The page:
We were anchored in Point Judith, Rhode Island when I realized we could make it home in one jump. Only 39 nautical miles. If we leave early in the morning and catch the fair current, we could be home by early afternoon.
“What! You mean that’s it? One more jump and it’s all over? I screamed to myself. Silently of course; it was an inner scream.
“Oh.” the XO said when I told her about the do-able distance to home. “I didn’t realize…,” she trailed off.
We both fell silent in reverence for what we have accomplished.
This is the last night. The last night we light the gimballed night-light in the head. The last night we check the anchor position on the AIS, check the condition of the batteries, check the bilge, the windows, the screens, the lines, the anchor lights, Salty’s bridle. The last night we plot the next days course and enter it in the GPS. The last weather check, ocean conditions check, fuel check, holding tank check, fresh water level check, and all the other things that must be done to keep us comfortable, safe and afloat. Things that we’ve done every single day, hundreds of times in the past year. Things we’ve done so many times they became second nature. After tomorrow afternoon we will no longer have to do any of them.
“I guess I didn’t really think about this part, the end I mean. I was so busy with planning and the day-to-day,” the XO said.
Well I have thought about it. I totally envisioned Ginger Lee bringing us and everything on her back to Swifts Neck safe and sound. And she did just that. At about a quarter to two on the afternoon of Thursday, June seventh, 2018, after nearly a year of non-stop cruising, and 6,020 miles, she arrived at our home mooring in Wareham, Massachusetts. Her twin Lehman diesels, Castor and Pollux, logged over 900 hours of faithful operation. To put this into perspective, on a normal boating season, they would run less than one hundred hours.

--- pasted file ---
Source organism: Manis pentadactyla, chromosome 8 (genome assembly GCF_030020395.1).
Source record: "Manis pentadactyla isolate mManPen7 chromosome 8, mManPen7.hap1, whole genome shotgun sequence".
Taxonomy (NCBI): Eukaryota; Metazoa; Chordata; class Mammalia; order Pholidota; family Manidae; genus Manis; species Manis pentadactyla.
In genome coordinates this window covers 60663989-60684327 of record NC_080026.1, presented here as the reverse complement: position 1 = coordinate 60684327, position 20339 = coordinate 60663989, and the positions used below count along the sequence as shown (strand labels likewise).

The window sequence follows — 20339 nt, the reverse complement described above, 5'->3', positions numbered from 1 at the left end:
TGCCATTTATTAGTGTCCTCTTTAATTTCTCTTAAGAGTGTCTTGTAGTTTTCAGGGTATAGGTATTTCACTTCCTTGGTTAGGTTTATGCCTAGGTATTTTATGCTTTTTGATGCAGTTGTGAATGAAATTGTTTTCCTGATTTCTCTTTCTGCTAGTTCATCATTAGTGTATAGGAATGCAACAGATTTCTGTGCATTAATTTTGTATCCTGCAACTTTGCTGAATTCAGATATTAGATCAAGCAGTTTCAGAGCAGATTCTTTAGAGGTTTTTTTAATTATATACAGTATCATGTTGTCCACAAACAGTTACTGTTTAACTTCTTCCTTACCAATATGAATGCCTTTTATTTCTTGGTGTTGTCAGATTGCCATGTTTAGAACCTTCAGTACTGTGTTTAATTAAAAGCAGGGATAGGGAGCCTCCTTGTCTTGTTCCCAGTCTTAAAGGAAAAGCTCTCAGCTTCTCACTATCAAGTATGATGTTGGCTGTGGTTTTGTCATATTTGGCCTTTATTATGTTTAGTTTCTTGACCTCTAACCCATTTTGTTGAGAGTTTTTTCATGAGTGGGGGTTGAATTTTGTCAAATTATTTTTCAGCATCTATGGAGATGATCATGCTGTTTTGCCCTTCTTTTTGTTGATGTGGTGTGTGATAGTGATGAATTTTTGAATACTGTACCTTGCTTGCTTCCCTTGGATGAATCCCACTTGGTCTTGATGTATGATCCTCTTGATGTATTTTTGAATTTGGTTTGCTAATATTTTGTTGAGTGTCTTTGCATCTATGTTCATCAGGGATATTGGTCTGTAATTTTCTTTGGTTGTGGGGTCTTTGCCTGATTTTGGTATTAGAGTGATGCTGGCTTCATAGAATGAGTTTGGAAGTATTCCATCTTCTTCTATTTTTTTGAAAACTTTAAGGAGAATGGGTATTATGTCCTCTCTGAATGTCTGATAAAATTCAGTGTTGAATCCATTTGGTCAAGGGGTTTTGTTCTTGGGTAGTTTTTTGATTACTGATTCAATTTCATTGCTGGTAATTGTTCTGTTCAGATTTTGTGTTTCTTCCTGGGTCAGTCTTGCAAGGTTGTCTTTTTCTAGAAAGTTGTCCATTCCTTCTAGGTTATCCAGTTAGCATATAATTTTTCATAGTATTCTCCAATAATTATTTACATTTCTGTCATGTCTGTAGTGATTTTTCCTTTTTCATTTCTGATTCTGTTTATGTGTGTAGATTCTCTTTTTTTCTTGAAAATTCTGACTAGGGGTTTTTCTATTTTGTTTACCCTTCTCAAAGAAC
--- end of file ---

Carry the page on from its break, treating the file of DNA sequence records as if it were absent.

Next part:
The XO secured the pennants to the bow bitt and I turned off the engines, then the electronics, and then it was strangely quiet.
It’s difficult to put into words the feelings that ran through my head at that moment. All the years of planning and saving. All the preparations and dealings with our jobs and the post office and the bills and the cars and the house. We jumped through hoops, forded rivers, climbed mountains. The triumphs and setbacks. Oh. The setbacks. At times it seemed The Great Loop was impossible. But here we are. Done. Finito. Check that one off the list. It’s gonna take a while for that to sink in.
My wife found her way back to the salon and we embraced for a good long time. Her arms, strong from handling lines, wrapped tightly around my waist. I pressed my cheek against her fragrant hair. Is there more gray than before? I know I brought her way out of her element with this crazy dream of mine. I also know I would not be here without her resolve in making it come true. I held her tighter. An osprey chirped his welcome, gulls called out hello, I could see our neighbor Bernadette excitedly waving her arms on the beach, but this special moment was ours and ours alone. I kissed my wife lightly on her forehead, ending our hug.
“And that’s how you do the Great Loop”, I said.